Circadian Rhythm Sleep Disorder, or "CRSD" is a disease that causes sleep to be desynchronized with an individual's circadian rhythm. CRSD occurs when a person’s typical sleep times are misaligned or out of sync with the environment. This often results in the patient being unable to fall asleep at night, and staying awake throughout the day. CRSD can be caused by genetics, environmental conditions or other factors.
The body's internal clock is made up of 24-hour cycles called circadian rhythms that work in the background to carry out vital processes and functions. The sleep-wake cycle is one of the most significant and well-known circadian rhythms. The cycle of sleeping at night and being up during the day is one example. Your body's circadian rhythm is made up of a number of elements. All living organism species have circadian rhythms. It prevents nocturnal creatures from leaving their shelter during the day, when they would be more vulnerable to predators, they can, for instance, assist flowers in opening and closing at the proper times.
Circadian rhythms in people coordinate all bodily mental and physical systems. For example, to coincide with the regular timing of meals, the digestive system creates proteins, and the endocrine system controls hormones to coincide with energy expenditure. The Master clock is the biological clocks in the brain, which keeps the the circadian rhythm synchronized. The suprachiasmatic nucleus, often known as the SCN, is a structure that makes up a group of roughly 20,000 nerve cells (neurons). It is largely affected by light. Direct input from the eyes is sent to the SCN, which is located in the hypothalamus region of the brain. With time, a person's sleep pattern develops and changes.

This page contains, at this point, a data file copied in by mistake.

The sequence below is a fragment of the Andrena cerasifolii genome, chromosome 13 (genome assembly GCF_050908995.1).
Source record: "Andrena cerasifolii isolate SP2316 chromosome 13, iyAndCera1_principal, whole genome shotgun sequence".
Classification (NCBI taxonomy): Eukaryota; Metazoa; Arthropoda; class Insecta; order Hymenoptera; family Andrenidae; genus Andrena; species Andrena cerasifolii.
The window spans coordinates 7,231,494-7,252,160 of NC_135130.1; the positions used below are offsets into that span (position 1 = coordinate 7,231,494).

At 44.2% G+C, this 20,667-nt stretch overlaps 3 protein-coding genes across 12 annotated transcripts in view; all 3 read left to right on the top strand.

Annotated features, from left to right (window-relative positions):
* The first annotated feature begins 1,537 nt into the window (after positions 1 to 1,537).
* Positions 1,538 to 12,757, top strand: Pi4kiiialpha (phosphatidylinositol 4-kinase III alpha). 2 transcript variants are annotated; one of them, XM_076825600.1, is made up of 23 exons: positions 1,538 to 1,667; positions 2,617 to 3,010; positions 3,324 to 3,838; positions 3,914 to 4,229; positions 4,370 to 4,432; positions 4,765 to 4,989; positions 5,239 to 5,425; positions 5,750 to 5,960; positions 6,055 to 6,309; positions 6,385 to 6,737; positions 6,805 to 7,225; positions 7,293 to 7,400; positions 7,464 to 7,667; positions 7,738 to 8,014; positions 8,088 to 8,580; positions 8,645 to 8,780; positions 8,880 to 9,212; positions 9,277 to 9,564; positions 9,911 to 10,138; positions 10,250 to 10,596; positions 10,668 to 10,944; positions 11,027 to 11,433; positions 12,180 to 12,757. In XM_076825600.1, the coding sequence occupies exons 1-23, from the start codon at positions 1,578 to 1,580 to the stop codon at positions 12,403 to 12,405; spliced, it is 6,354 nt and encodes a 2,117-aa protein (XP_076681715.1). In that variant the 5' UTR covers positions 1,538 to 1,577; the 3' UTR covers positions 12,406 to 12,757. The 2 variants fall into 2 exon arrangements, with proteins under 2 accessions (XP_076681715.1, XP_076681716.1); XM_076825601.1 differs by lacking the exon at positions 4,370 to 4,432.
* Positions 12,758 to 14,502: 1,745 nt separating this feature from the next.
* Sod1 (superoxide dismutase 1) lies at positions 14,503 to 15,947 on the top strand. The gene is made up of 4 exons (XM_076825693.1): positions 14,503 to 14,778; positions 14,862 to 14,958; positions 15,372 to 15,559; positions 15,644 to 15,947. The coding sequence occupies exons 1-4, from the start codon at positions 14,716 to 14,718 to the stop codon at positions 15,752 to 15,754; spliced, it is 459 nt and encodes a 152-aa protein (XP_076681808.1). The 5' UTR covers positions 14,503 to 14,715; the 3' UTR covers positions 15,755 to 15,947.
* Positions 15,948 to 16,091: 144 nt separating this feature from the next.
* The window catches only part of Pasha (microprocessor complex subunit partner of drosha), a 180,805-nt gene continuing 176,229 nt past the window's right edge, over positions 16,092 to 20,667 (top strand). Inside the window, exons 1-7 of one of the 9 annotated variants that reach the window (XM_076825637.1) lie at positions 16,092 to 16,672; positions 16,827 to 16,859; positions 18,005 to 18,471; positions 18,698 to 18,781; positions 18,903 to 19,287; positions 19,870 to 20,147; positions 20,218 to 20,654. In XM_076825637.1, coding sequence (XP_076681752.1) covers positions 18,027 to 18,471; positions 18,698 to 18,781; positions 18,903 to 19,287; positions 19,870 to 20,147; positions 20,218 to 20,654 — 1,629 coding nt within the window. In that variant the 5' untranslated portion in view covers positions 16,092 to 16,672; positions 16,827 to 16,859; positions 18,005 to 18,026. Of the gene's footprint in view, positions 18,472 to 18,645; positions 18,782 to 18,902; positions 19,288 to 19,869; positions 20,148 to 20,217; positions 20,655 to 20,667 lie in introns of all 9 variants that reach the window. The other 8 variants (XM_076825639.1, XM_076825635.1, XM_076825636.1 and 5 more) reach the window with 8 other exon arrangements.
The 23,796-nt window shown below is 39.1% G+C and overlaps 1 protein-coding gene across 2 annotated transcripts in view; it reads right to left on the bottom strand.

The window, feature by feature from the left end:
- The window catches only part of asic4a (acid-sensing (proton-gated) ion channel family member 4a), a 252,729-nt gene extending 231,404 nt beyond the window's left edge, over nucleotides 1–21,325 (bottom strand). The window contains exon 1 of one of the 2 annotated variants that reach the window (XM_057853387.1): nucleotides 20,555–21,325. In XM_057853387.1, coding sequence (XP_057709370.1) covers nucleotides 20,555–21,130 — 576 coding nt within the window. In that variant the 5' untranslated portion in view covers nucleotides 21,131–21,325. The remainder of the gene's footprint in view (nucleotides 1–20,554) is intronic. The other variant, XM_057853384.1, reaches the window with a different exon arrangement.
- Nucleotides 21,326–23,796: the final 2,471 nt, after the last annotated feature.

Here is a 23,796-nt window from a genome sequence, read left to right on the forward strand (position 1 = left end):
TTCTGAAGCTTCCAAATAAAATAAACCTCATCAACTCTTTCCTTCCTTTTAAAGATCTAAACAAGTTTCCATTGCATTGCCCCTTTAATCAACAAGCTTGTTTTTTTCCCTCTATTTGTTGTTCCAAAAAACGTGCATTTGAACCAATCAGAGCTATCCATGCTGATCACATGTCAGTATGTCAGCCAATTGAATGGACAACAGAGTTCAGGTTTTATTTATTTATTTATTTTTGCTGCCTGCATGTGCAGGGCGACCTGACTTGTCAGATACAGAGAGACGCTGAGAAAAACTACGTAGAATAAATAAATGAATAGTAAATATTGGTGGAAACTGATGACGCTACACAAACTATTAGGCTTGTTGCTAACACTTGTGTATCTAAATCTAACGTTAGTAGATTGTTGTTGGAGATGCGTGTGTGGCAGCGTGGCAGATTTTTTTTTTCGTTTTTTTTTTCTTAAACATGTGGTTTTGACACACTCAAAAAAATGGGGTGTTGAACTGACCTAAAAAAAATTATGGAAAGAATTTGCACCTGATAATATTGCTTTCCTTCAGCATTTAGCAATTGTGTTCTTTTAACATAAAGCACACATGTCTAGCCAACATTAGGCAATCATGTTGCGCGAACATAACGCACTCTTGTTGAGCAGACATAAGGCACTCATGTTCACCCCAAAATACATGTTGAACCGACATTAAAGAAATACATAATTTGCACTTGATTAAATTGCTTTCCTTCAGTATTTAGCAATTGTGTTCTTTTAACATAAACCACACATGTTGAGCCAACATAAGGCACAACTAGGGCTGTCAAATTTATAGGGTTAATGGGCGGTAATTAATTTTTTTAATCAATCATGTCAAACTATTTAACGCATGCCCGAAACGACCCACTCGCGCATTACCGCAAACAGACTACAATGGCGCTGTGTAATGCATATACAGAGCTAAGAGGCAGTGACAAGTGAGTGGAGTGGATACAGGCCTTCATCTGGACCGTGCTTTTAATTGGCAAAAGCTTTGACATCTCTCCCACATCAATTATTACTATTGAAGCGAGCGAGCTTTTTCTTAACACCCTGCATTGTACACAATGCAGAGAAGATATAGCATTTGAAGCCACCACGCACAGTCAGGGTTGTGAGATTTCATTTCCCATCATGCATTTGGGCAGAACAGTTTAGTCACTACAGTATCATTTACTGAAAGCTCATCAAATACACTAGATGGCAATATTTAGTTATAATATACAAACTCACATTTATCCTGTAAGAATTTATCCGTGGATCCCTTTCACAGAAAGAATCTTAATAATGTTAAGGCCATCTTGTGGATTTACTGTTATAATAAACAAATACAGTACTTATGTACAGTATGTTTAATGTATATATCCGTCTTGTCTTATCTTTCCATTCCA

(Image credit: NIGMS)
Teenagers frequently stay up later than younger kids or adults because of this. As we age, we have a tendency to go to sleep and wake up earlier in the day.
Circadian Rhythm Sleep Disorder
Circadian rhythm sleep disorder has negative effects on the daily lives of people. People with CRSD will have trouble falling asleep and waking up at the normal times because their body thinks it should be sleeping at a time when they are awake, or vice versa. There are several different types of circadian rhythm sleep disorders, each with its own symptoms and characteristics. In general, most people with circadian rhythm sleep disorders have one or more of these symptoms:
· Difficulty going to sleep
· Difficulty staying asleep
· Not feeling refreshed after sleeping
· Feeling less alert
· Memory issues
6 Types of Circadian Rhythm Sleep Disorders:
Advance Sleep-Wake Phase Disorder This disorder causes the afflicted to go to sleep earlier than normal and wake up earlier than normal. The prevalence rate for this illness in young adults and adolescents is 7 to 16%; many people with it are categorized as evening chronotypes or night owls.
Delayed Sleep-Wake Phase Disorder This disorder happens when a person’s sleep is delayed by two hours or more beyond what is considered an acceptable or conventional bedtime.
Non-24 Hour Sleep-Wake Rhythm Disorder